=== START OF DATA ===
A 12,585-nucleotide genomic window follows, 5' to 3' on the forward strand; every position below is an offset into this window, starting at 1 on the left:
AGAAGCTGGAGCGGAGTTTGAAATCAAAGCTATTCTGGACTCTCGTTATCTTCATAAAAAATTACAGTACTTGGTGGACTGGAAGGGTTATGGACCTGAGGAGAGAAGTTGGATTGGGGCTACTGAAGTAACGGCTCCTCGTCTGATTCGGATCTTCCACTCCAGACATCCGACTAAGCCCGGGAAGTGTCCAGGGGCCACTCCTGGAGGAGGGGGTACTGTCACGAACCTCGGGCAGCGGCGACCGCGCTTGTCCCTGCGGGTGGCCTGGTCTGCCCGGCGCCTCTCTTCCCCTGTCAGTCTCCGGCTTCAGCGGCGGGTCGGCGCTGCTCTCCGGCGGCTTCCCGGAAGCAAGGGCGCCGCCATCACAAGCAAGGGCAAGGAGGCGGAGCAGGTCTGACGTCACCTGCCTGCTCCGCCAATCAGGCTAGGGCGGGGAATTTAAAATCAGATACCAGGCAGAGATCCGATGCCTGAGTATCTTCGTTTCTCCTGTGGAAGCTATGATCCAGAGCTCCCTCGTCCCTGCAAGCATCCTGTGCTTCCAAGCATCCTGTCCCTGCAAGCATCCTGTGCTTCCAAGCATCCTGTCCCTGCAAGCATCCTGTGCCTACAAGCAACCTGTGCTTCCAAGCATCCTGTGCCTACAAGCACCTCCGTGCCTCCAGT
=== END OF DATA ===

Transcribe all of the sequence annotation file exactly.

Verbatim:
A 12,585-nucleotide genomic window follows, 5' to 3' on the forward strand; every position below is an offset into this window, starting at 1 on the left:
AGAAGCTGGAGCGGAGTTTGAAATCAAAGCTATTCTGGACTCTCGTTATCTTCATAAAAAATTACAGTACTTGGTGGACTGGAAGGGTTATGGACCTGAGGAGAGAAGTTGGATTGGGGCTACTGAAGTAACGGCTCCTCGTCTGATTCGGATCTTCCACTCCAGACATCCGACTAAGCCCGGGAAGTGTCCAGGGGCCACTCCTGGAGGAGGGGGTACTGTCACGAACCTCGGGCAGCGGCGACCGCGCTTGTCCCTGCGGGTGGCCTGGTCTGCCCGGCGCCTCTCTTCCCCTGTCAGTCTCCGGCTTCAGCGGCGGGTCGGCGCTGCTCTCCGGCGGCTTCCCGGAAGCAAGGGCGCCGCCATCACAAGCAAGGGCAAGGAGGCGGAGCAGGTCTGACGTCACCTGCCTGCTCCGCCAATCAGGCTAGGGCGGGGAATTTAAAATCAGATACCAGGCAGAGATCCGATGCCTGAGTATCTTCGTTTCTCCTGTGGAAGCTATGATCCAGAGCTCCCTCGTCCCTGCAAGCATCCTGTGCTTCCAAGCATCCTGTCCCTGCAAGCATCCTGTGCTTCCAAGCATCCTGTCCCTGCAAGCATCCTGTGCCTACAAGCAACCTGTGCTTCCAAGCATCCTGTGCCTACAAGCACCTCCGTGCCTCCAGT